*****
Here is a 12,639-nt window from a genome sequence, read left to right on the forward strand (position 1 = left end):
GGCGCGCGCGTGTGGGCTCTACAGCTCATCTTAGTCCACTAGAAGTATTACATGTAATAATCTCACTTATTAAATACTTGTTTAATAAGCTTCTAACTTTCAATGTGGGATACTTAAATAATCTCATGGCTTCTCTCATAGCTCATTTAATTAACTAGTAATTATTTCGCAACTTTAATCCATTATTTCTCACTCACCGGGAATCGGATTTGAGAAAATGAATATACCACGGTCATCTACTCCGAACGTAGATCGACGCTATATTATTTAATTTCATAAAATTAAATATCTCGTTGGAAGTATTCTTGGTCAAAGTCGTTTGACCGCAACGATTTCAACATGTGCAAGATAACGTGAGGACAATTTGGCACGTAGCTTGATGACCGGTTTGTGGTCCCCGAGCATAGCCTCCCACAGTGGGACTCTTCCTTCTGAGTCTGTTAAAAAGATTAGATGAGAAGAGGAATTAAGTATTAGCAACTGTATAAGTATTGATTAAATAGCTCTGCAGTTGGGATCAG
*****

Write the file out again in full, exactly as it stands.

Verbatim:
Here is a 12,639-nt window from a genome sequence, read left to right on the forward strand (position 1 = left end):
GGCGCGCGCGTGTGGGCTCTACAGCTCATCTTAGTCCACTAGAAGTATTACATGTAATAATCTCACTTATTAAATACTTGTTTAATAAGCTTCTAACTTTCAATGTGGGATACTTAAATAATCTCATGGCTTCTCTCATAGCTCATTTAATTAACTAGTAATTATTTCGCAACTTTAATCCATTATTTCTCACTCACCGGGAATCGGATTTGAGAAAATGAATATACCACGGTCATCTACTCCGAACGTAGATCGACGCTATATTATTTAATTTCATAAAATTAAATATCTCGTTGGAAGTATTCTTGGTCAAAGTCGTTTGACCGCAACGATTTCAACATGTGCAAGATAACGTGAGGACAATTTGGCACGTAGCTTGATGACCGGTTTGTGGTCCCCGAGCATAGCCTCCCACAGTGGGACTCTTCCTTCTGAGTCTGTTAAAAAGATTAGATGAGAAGAGGAATTAAGTATTAGCAACTGTATAAGTATTGATTAAATAGCTCTGCAGTTGGGATCAG